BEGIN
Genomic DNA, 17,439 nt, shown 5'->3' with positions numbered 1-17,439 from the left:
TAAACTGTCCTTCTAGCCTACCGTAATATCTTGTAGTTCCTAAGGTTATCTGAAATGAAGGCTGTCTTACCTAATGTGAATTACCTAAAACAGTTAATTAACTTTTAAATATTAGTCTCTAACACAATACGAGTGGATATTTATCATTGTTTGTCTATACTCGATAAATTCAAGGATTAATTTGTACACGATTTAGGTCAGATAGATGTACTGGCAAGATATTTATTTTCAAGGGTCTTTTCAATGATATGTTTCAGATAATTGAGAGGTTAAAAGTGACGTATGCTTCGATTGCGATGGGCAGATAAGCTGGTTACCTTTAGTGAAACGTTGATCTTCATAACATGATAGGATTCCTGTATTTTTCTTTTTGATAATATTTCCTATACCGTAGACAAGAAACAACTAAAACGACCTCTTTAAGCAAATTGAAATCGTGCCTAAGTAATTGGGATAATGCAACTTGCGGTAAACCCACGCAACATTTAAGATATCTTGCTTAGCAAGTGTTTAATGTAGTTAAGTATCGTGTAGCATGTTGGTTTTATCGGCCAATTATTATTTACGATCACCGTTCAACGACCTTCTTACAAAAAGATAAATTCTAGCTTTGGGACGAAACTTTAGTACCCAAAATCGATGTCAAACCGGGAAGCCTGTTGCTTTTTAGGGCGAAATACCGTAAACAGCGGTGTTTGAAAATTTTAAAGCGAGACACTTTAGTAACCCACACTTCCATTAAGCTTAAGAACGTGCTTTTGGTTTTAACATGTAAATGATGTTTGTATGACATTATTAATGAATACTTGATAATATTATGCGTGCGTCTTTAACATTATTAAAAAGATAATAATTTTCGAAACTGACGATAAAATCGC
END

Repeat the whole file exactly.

Genomic DNA, 17,439 nt, shown 5'->3' with positions numbered 1-17,439 from the left:
TAAACTGTCCTTCTAGCCTACCGTAATATCTTGTAGTTCCTAAGGTTATCTGAAATGAAGGCTGTCTTACCTAATGTGAATTACCTAAAACAGTTAATTAACTTTTAAATATTAGTCTCTAACACAATACGAGTGGATATTTATCATTGTTTGTCTATACTCGATAAATTCAAGGATTAATTTGTACACGATTTAGGTCAGATAGATGTACTGGCAAGATATTTATTTTCAAGGGTCTTTTCAATGATATGTTTCAGATAATTGAGAGGTTAAAAGTGACGTATGCTTCGATTGCGATGGGCAGATAAGCTGGTTACCTTTAGTGAAACGTTGATCTTCATAACATGATAGGATTCCTGTATTTTTCTTTTTGATAATATTTCCTATACCGTAGACAAGAAACAACTAAAACGACCTCTTTAAGCAAATTGAAATCGTGCCTAAGTAATTGGGATAATGCAACTTGCGGTAAACCCACGCAACATTTAAGATATCTTGCTTAGCAAGTGTTTAATGTAGTTAAGTATCGTGTAGCATGTTGGTTTTATCGGCCAATTATTATTTACGATCACCGTTCAACGACCTTCTTACAAAAAGATAAATTCTAGCTTTGGGACGAAACTTTAGTACCCAAAATCGATGTCAAACCGGGAAGCCTGTTGCTTTTTAGGGCGAAATACCGTAAACAGCGGTGTTTGAAAATTTTAAAGCGAGACACTTTAGTAACCCACACTTCCATTAAGCTTAAGAACGTGCTTTTGGTTTTAACATGTAAATGATGTTTGTATGACATTATTAATGAATACTTGATAATATTATGCGTGCGTCTTTAACATTATTAAAAAGATAATAATTTTCGAAACTGACGATAAAATCGC